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Background: Calf implants have been around for over forty years in various forms and shapes. The calf implants we know today are composed of a soft solid silicone material which is designed and manufactured with high quality medical grade technology. Such contemporary silicone materials are not known to undergo significant degradation and/or release degradation byproducts.

But silicone materials used in the early development of aesthetic body implants did not have the benefits of the biomaterials technology that is available today. While it is very rare to ever see some of the original efforts at body augmentation plastic surgery the following case report illustrates the incredible tissue tolerance for unknown silicone materials placed near fifty years ago.

Case Study: This older male presented with an enlarged hardened mass of the right calf that had considerable cellulitis. He had a congenital history of a right calf that was much smaller than his left calf. When he was younger he had plastic surgery that consisted of the placement of a first stage tissue expander in the right calf followed by the placement of a solid silicone implant material. He lives with it forever thirty-five (35) years  and never had a problem until recently.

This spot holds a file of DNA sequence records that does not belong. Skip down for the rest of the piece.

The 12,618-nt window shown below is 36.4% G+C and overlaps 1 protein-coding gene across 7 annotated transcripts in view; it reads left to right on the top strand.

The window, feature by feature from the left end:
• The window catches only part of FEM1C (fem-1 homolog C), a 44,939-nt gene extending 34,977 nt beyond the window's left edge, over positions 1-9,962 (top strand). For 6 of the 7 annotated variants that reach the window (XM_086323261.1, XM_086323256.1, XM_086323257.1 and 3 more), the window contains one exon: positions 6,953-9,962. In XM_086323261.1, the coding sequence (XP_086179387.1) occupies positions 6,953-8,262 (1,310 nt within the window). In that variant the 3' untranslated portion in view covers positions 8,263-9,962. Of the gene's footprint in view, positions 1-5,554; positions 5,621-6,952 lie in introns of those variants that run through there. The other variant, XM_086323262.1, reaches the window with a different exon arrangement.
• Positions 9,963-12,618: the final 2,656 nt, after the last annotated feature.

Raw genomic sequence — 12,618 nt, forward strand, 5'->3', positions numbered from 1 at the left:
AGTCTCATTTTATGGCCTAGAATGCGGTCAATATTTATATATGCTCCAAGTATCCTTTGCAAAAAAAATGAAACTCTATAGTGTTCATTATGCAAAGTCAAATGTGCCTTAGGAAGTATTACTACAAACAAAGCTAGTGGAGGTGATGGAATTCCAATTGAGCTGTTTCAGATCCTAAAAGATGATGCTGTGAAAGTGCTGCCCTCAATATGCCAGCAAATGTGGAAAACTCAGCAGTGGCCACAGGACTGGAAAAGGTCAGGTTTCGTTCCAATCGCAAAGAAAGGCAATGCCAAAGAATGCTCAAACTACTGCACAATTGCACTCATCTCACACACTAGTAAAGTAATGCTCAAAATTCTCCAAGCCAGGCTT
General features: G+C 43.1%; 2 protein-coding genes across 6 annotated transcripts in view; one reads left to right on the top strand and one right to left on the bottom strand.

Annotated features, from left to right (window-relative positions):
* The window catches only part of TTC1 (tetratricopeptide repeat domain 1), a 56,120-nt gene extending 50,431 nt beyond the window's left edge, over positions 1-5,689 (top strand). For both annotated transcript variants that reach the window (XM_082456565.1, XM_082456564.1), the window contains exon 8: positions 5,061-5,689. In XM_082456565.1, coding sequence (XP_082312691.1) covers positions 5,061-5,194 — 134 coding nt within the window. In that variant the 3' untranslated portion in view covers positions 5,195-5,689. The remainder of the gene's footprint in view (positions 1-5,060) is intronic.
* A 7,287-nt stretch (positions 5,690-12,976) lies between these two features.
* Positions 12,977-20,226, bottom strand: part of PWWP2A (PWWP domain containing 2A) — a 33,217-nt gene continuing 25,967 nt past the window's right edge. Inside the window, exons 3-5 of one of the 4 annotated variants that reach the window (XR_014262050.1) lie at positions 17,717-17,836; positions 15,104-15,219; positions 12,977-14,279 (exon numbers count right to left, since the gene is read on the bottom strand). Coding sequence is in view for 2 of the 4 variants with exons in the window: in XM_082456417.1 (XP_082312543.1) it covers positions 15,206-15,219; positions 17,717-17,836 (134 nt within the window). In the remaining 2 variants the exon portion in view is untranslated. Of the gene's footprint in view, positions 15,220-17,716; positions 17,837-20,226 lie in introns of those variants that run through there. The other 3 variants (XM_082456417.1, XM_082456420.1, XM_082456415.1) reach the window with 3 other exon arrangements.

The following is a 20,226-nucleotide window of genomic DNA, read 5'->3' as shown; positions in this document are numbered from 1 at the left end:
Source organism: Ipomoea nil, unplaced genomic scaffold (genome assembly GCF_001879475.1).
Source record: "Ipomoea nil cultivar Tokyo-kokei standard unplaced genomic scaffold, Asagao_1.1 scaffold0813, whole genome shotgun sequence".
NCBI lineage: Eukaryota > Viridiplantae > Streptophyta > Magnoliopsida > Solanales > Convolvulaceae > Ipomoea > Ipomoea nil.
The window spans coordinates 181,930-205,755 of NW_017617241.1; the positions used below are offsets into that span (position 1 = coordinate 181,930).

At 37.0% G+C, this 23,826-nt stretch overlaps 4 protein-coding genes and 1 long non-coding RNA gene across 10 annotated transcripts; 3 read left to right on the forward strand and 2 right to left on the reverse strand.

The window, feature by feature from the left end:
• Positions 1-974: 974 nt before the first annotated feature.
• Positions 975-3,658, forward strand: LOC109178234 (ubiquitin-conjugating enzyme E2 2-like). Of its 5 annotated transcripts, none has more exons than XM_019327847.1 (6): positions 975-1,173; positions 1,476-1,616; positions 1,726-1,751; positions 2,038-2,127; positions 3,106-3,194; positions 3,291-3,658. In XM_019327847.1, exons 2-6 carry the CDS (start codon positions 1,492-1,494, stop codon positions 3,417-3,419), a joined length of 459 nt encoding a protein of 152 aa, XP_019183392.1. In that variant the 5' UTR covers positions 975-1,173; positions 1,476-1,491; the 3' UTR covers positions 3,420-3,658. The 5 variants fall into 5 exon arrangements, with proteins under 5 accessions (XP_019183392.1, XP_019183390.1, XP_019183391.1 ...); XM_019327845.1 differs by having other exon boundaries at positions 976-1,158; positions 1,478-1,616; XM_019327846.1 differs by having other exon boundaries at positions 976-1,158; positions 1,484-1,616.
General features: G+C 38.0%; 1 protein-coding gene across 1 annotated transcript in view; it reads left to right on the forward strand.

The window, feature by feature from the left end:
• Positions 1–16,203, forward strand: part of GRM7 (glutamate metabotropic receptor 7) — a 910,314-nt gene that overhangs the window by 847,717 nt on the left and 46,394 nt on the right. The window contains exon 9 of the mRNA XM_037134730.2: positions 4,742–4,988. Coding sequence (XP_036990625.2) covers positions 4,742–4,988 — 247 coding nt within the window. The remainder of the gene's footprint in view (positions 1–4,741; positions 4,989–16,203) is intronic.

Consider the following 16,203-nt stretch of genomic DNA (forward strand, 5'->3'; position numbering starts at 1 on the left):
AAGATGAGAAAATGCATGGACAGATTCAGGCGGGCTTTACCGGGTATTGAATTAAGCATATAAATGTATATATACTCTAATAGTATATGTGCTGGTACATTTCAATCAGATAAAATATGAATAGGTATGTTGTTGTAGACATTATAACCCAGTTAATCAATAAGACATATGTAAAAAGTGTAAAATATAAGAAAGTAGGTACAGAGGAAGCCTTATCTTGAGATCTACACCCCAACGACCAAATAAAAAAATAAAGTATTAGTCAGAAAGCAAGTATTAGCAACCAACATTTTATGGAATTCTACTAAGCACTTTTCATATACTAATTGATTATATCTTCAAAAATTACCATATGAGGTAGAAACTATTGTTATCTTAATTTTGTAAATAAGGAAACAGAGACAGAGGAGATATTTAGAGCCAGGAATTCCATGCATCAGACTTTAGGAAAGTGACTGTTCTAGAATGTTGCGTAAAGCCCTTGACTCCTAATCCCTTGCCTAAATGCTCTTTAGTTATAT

In surgery the original incision in the popliteal crease of the back of the right knee was opened. Upon entering the implant pocket a large amount of thick white fluid was encountered and suctioned out. A hard dark yellow implant was removed which was coated in this thick ‘paint-like’ material. It remains unknown what this more liquid material was but the value of it in the implant pocket was considerable.

The overlying calf skin was very thin with a calcified capsule on its underside. This was only partially removed due to concerns about skin viability. The incision was closed over a drain. The incision went on to heal and the calf skin survived. When seen years later the calf skin had some expected pigmentary changes and skin stiffness, and the calf size was smaller than the left calf, but the lower leg had normal function.

Case Highlights:

1) First generation efforts at calf augmentation used silicone materials of unknown purity or medical grade quality.

2) Chronic cellulitis can develop years to decades later as a result of byproducts of silicone materials of various purities.

3) Removal of all silicone implant materials, solid or otherwise, including as much of the capsule as possible, is necessary for resolution of the inflammatory reaction and skin survival.

Dr. Barry Eppley

Indianapolis, Indiana

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